The $2,154,282 raised makes it ‘the most successful non-profit crowd funding campaign in history'

The Ocean Cleanup project has successfully completed its crowd funding campaign.

With the

support of more than 38,000 funders from 160 countries, in 100 days more than US $2million has been raised.

The project, founded by 20-year-old Dutchman Boyan Slat when he was just 17, aims to clean the oceans of plastics using a system of long floating arms attached to the

seabed, so that ‘the oceans can basically clean themselves.’

Thanks to the successful funding campaign, the next

step, which comprises the construction and testing of large-scale

operational pilots, can now be initiated.

The Ocean Cleanup will now assemble a new team to

lead the research, and plans to start the pilot phase next month.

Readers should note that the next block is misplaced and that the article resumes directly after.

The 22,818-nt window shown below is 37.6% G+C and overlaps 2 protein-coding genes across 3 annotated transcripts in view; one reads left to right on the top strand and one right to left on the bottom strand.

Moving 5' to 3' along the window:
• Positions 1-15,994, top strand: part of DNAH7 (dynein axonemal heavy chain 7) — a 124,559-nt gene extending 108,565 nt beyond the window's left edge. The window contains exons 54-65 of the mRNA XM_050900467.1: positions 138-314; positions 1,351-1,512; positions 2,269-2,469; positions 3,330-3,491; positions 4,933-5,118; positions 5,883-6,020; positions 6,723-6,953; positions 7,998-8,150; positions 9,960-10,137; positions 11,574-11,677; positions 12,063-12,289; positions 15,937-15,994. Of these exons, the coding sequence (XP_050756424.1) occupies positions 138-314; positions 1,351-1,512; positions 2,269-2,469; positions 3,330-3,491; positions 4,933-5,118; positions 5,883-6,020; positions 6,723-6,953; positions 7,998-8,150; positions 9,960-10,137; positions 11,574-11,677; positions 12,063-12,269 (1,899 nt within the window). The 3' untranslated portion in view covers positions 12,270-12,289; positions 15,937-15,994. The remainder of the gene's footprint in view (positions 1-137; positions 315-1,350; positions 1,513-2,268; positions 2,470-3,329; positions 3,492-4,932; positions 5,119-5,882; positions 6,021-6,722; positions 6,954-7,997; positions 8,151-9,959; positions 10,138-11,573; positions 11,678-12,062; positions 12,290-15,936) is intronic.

The team projects the first pilot will hit the ocean within a year. A

series of up-scaling tests will ultimately result in a fully operational

offshore cleanup array by 2017.

Crowd funding record-breaker

Boyan Slat, CEO of The Ocean Cleanup Foundation, said: ‘Plastic

pollution has been recognised by the UN as one of the major

environmental challenges facing mankind in the 21st century.

‘The crowd

funding received so far enables us to start the Pilot Phase, in which we

push the concept from feasible to executable.

‘Hence, we are very

grateful to all of whom have supported us worldwide, all crowd funding

and professional in kind contributors, as well as the many volunteers

and ambassadors who invested their enthusiasm, and gave us the

confidence to keep going.’

In June this year, Boyan Slat presented The Ocean

Cleanup’s feasibility study – a 530-page report, authored by 70

scientists and engineers – proposing a viable method to clean half of

the so-called ‘Great Pacific Garbage Patch’ within 10 years’ time.

At

the same time, a crowd funding campaign was launched, aiming to collect $2million within 100 days. The target

had been achieved in 98 days.

After completion, US $2,154,282 had been raised via 38,615 donors,

making it ‘the most successful non-profit crowd funding campaign in

history’, according to crowd funding platform ABN AMRO’s SEEDS, who

facilitated the campaign.